Today's piece of music by Hector Berlioz is from Harold in Italy. You can listen to the First Movement of Harold In Italy here. I like the part featuring the viola. Here is Wikipedia's article on Harold in Italy. You can also listen to the entire work here. You may also want to pursue the poem that this work is named for Childe Harold's Pilgrimage by Lord Byron and the poem itself - Gutenburg Project's Childe Harold's Pilgrimage. I haven't read this poem yet, but it may see if I can find time yet this week.
Our poem this week by Robert Browning
What a pretty tale you told me Once upon a time --Said you found it somewhere (scold me!) Was it prose or was it rhyme, Greek or Latin? Greek, you said, While your shoulder propped my head.Anyhow there's no forgetting This much if no more, That a poet (pray, no petting!) Yes, a bard, sir, famed of yore, 10 Went where suchlike used to go, Singing for a prize, you know. Well, he had to sing, nor merely Sing but play the lyre; Playing was important clearly Quite as singing: I desire, Sir, you keep the fact in mind For a purpose that's behind. There stood he, while deep attention Held the judges round, 20 --Judges able, I should mention, To detect the slightest sound Sung or played amiss: such ears Had old judges, it appears!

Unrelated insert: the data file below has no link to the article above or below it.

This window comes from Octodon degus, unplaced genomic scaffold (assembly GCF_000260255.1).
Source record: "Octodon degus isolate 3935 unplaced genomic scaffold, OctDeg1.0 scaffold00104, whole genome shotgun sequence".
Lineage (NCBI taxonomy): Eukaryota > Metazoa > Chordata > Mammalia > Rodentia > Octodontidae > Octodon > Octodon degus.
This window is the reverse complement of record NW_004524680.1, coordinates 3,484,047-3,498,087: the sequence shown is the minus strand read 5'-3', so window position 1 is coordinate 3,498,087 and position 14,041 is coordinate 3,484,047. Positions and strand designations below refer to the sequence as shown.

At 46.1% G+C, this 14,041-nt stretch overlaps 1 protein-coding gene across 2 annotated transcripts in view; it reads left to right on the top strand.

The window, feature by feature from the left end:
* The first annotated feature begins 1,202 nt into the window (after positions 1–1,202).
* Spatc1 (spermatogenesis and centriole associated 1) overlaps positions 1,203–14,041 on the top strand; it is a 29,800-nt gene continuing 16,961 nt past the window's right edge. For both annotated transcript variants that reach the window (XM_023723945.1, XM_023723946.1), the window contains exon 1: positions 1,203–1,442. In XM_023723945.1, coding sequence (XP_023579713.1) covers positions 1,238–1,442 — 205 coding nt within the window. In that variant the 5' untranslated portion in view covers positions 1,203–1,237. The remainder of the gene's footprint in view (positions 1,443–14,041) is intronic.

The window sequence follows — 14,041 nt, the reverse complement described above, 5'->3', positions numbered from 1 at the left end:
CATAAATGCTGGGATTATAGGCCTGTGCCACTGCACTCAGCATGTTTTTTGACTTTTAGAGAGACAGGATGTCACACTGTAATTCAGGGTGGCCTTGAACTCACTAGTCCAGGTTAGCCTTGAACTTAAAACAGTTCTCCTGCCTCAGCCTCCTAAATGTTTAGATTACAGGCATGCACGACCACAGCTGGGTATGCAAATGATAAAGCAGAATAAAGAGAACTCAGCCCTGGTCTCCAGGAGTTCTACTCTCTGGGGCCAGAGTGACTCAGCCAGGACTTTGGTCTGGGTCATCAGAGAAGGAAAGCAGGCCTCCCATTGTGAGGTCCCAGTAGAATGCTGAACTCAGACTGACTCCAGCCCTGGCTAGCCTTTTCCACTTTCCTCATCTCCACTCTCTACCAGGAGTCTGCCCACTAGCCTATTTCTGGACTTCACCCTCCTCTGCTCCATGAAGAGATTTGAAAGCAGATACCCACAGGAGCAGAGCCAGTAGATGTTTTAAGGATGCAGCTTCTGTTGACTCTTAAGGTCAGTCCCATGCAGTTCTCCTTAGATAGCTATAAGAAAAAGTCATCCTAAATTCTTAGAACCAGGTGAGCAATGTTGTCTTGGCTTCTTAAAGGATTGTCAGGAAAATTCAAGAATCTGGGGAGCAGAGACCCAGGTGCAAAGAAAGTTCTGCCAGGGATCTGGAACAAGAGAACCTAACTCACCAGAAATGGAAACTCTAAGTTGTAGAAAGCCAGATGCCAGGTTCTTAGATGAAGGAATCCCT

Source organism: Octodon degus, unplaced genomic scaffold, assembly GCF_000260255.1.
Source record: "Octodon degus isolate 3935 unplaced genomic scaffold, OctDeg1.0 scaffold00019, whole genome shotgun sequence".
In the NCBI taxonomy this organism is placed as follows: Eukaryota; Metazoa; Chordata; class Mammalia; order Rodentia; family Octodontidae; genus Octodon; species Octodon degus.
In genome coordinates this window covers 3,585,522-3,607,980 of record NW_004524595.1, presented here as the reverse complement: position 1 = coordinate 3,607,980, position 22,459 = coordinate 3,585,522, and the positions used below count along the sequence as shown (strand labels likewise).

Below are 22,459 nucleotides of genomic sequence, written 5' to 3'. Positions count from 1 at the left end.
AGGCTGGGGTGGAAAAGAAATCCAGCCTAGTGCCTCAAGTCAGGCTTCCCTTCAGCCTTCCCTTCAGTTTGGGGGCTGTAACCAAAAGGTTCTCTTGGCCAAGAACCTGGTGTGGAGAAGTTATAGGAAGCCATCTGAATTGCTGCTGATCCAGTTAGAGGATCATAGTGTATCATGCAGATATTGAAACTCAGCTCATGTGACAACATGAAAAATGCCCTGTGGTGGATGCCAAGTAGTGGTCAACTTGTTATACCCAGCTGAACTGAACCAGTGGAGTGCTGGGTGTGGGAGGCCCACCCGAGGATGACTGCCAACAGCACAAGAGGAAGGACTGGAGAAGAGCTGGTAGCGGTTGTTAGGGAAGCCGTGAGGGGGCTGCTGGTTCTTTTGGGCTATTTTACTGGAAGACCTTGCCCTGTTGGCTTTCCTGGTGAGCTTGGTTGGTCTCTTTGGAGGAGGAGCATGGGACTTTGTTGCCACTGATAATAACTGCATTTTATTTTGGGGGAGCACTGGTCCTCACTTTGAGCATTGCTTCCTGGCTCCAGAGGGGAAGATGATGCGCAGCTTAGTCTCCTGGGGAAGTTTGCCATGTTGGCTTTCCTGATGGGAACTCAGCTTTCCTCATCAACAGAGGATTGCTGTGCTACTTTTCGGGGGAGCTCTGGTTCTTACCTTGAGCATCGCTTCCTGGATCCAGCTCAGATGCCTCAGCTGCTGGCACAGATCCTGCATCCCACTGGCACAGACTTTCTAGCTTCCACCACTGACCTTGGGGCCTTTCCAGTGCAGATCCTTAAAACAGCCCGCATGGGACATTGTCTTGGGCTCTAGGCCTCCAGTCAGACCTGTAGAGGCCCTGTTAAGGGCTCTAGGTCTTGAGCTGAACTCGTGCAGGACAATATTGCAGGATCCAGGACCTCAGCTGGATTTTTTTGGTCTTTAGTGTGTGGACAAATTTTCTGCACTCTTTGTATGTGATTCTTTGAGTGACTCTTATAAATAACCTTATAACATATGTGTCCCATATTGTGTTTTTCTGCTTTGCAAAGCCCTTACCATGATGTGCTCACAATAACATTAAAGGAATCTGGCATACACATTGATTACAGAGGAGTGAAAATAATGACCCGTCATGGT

None the less he sang out boldly, Played in time and tune, Till the judges, weighing coldly Each note's worth, seemed, late or soon, Sure to smile "In vain one tries Picking faults out: take the prize!" 30 When, a mischief! Were they seven Strings the lyre possessed? Oh, and afterwards eleven, Thank you! Well, sir,--who had guessed Such ill luck in store?--it happed One of those same seven strings snapped. All was lost, then! No! a cricket (What "cicada"? Pooh!) --Some mad thing that left its thicket For mere love of music--flew 40 With its little heart on fire, Lighted on the crippled lyre. So that when (Ah joy!) our singer For his truant string Feels with disconcerted finger, What does cricket else but fling Fiery heart forth, sound the note Wanted by the throbbing throat? Ay and, ever to the ending, Cricket chirps at need, 50 Executes the hand's intending, Promptly, perfectly,--indeed Saves the singer from defeat With her chirrup low and sweet. Till, at ending, all the judges Cry with one assent "Take the prize--a prize who grudges Such a voice and instrument? Why, we took your lyre for harp, So it shrilled us forth F sharp!" 60 Did the conqueror spurn the creature Once its service done? That's no such uncommon feature In the case when Music's son Finds his Lotte's power too spent 65 For aiding soul development. No! This other, on returning Homeward, prize in hand, Satisfied his bosom's yearning: (Sir, I hope you understand!) 70 --Said "Some record there must be Of this cricket's help to me!" So, he made himself a statue: Marble stood, life size; On the lyre, he pointed at you, Perched his partner in the prize; Never more apart you found Her, he throned, from him, she crowned. That's the tale: its application? Somebody I know 80 Hopes one day for reputation Thro' his poetry that's--Oh, All so learned and so wise And deserving of a prize! If he gains one, will some ticket When his statue's built, Tell the gazer "'Twas a cricket Helped my crippled lyre, whose lilt Sweet and low, when strength usurped Softness' place i' the scale, she chirped? 90 "For as victory was nighest, While I sang and played,-- With my lyre at lowest, highest, Right alike,--one string that made 'Love' sound soft was snapt in twain Never to be heard again,-- "Had not a kind cricket fluttered, Perched upon the place Vacant left, and duly uttered 'Love, Love, Love,' whene'er the bass 100 Asked the treble to atone For its somewhat sombre drone." But you don't know music! Wherefore Keep on casting pearls To a--poet? All I care for Is--to tell him that a girl's "Love" comes aptly in when gruff Grows his singing, (There, enough!)